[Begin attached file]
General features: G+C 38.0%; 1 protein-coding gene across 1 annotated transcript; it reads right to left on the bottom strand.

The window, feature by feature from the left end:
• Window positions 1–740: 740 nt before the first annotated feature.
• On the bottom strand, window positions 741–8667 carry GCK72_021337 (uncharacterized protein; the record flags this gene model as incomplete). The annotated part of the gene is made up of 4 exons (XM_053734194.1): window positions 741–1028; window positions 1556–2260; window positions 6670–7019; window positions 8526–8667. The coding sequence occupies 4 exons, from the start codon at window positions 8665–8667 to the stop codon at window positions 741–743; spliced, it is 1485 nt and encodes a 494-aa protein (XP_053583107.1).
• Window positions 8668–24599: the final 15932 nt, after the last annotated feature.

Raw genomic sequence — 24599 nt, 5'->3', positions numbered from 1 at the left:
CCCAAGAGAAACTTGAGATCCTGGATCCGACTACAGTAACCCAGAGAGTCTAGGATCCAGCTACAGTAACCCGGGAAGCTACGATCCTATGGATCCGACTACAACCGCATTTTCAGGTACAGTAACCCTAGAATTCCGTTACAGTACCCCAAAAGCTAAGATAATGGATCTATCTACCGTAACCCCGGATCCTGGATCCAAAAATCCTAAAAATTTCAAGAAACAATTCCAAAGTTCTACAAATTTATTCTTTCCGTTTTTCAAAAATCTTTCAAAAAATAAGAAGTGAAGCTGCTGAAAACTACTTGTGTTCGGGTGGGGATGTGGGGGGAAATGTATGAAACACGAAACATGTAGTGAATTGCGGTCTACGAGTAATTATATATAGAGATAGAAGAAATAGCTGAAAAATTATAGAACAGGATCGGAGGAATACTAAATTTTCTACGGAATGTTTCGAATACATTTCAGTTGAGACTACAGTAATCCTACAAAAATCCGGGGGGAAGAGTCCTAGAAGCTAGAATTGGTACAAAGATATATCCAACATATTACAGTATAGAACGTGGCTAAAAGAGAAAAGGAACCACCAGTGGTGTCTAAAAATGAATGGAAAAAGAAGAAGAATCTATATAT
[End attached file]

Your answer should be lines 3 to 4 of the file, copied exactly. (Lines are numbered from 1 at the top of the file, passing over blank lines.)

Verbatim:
• Window positions 1–740: 740 nt before the first annotated feature.
• On the bottom strand, window positions 741–8667 carry GCK72_021337 (uncharacterized protein; the record flags this gene model as incomplete). The annotated part of the gene is made up of 4 exons (XM_053734194.1): window positions 741–1028; window positions 1556–2260; window positions 6670–7019; window positions 8526–8667. The coding sequence occupies 4 exons, from the start codon at window positions 8665–8667 to the stop codon at window positions 741–743; spliced, it is 1485 nt and encodes a 494-aa protein (XP_053583107.1).